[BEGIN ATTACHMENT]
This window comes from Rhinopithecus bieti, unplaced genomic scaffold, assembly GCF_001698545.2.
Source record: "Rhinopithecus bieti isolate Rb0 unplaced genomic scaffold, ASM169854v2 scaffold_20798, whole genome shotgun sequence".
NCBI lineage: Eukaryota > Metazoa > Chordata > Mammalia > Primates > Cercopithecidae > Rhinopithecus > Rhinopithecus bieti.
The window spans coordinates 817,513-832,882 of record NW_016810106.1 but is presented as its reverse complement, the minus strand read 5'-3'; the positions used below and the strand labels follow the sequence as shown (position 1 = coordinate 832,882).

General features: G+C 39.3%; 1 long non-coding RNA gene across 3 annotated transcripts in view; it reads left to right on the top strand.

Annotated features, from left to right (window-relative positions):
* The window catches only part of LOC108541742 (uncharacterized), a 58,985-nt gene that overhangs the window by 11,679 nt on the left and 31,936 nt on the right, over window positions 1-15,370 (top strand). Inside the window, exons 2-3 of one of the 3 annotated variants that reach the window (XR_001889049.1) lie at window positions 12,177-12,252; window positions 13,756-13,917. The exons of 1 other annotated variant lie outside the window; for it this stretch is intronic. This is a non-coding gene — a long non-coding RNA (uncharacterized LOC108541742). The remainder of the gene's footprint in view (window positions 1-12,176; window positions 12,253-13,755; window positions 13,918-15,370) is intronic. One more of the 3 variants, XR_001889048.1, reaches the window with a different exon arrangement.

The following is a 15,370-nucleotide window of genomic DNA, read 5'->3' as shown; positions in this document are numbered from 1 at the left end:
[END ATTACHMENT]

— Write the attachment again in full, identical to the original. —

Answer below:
This window comes from Rhinopithecus bieti, unplaced genomic scaffold, assembly GCF_001698545.2.
Source record: "Rhinopithecus bieti isolate Rb0 unplaced genomic scaffold, ASM169854v2 scaffold_20798, whole genome shotgun sequence".
NCBI lineage: Eukaryota > Metazoa > Chordata > Mammalia > Primates > Cercopithecidae > Rhinopithecus > Rhinopithecus bieti.
The window spans coordinates 817,513-832,882 of record NW_016810106.1 but is presented as its reverse complement, the minus strand read 5'-3'; the positions used below and the strand labels follow the sequence as shown (position 1 = coordinate 832,882).

General features: G+C 39.3%; 1 long non-coding RNA gene across 3 annotated transcripts in view; it reads left to right on the top strand.

Annotated features, from left to right (window-relative positions):
* The window catches only part of LOC108541742 (uncharacterized), a 58,985-nt gene that overhangs the window by 11,679 nt on the left and 31,936 nt on the right, over window positions 1-15,370 (top strand). Inside the window, exons 2-3 of one of the 3 annotated variants that reach the window (XR_001889049.1) lie at window positions 12,177-12,252; window positions 13,756-13,917. The exons of 1 other annotated variant lie outside the window; for it this stretch is intronic. This is a non-coding gene — a long non-coding RNA (uncharacterized LOC108541742). The remainder of the gene's footprint in view (window positions 1-12,176; window positions 12,253-13,755; window positions 13,918-15,370) is intronic. One more of the 3 variants, XR_001889048.1, reaches the window with a different exon arrangement.

The following is a 15,370-nucleotide window of genomic DNA, read 5'->3' as shown; positions in this document are numbered from 1 at the left end: